THE ACTION: The performer empties a bucket of water over the floor. (Enamel bucket, white.) The lights in the room dim; a 200 Watt light bulb lights up, connected to a 15-meter white cable held in the performer’s right hand. In his left hand, a cane. An assistant ties a black scarf over the performer’s eyes. The performer staggers across the water and, in the middle of the puddle, smashes the lightbulb on the floor. The light bulb explodes. Darkness. Then, on the other side of the puddle, a bluish quartz lamp flares up, illuminating the wall and the sleeping puppy. The performer staggers away from the audience as they watch: the wall stops him. There he discards both scarf and cane. Turning to face the audience, more or less centre stage, he lies face down on the floor, spreading his arms, prostrate. Slowly crawling, he approaches the edge of the water. Once there, he lies still for about a minute, then gets onto his hands and knees and crawls even closer to the water. In the brightening glow of the quartz lamp, he leans forward and tries to get a glimpse of his own reflection in the surface of the water, now charged with electricity. About a minute goes by. Afterwards – still crawling on his knees – he heads over to the dog and tries to wake it up. He pets the dog, whispers to it, fondles it, slaps it, calls it affectionate names. The puppy stumbles to its feet. The performer leaves the dog and, still on his knees, crawls, to centre stage. There he lies down on the floor once more, except now on his back. After waiting for about a minute, both assistants kneel next to him to administer rapid tranquilisation by a shot into his lower arm. The dog begins to whine.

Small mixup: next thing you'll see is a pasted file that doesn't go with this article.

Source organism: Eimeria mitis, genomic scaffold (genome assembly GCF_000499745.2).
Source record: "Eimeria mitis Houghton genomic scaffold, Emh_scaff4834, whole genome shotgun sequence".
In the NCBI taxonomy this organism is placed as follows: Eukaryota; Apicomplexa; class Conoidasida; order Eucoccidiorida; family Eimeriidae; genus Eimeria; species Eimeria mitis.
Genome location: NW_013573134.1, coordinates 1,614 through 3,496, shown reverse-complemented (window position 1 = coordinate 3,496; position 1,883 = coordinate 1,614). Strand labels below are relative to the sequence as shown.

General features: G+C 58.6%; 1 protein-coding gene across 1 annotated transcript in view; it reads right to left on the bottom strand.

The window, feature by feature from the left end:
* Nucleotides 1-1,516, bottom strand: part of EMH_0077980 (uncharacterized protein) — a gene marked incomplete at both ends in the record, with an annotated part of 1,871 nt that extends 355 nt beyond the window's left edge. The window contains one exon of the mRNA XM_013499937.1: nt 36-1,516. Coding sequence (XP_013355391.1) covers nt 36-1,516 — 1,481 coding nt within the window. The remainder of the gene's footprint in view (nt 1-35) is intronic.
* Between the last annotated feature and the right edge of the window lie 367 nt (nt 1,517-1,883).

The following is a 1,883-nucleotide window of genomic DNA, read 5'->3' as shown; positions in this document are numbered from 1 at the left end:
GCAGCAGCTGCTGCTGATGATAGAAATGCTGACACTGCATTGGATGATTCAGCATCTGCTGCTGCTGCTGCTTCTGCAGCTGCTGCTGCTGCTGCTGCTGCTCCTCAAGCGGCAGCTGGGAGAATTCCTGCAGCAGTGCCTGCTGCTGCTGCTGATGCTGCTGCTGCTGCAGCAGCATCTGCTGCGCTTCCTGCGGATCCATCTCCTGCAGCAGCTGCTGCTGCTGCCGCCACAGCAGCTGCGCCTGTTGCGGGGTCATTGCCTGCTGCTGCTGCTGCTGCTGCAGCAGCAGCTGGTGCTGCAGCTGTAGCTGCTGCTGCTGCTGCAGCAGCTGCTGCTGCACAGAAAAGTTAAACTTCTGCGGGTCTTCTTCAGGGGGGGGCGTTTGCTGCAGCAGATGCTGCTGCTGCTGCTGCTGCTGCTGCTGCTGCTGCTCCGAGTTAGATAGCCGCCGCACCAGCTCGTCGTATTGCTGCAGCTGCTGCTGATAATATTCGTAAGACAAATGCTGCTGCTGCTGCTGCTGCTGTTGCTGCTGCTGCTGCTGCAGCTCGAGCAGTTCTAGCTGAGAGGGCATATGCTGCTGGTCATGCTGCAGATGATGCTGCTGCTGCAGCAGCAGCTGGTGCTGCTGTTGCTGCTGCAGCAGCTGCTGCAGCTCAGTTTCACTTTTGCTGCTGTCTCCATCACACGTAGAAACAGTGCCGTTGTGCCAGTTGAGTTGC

The performer – now unconscious – is lying alone in front of the wall. Suddenly the lights in the room come on; the Horus-like shadow of the dog vanishes in the brightness. The dog is let loose in the hall. The speakers are activated; the performer’s voice is heard from a tape recording. During his speech, his two assistants wipe the now neutralised water from the floor with his limp body. They drag him around, giving him a rest now and then. The voice stops; the body lies inert in the light. The audience is sent out from the hall and the performer is brought back to consciousness.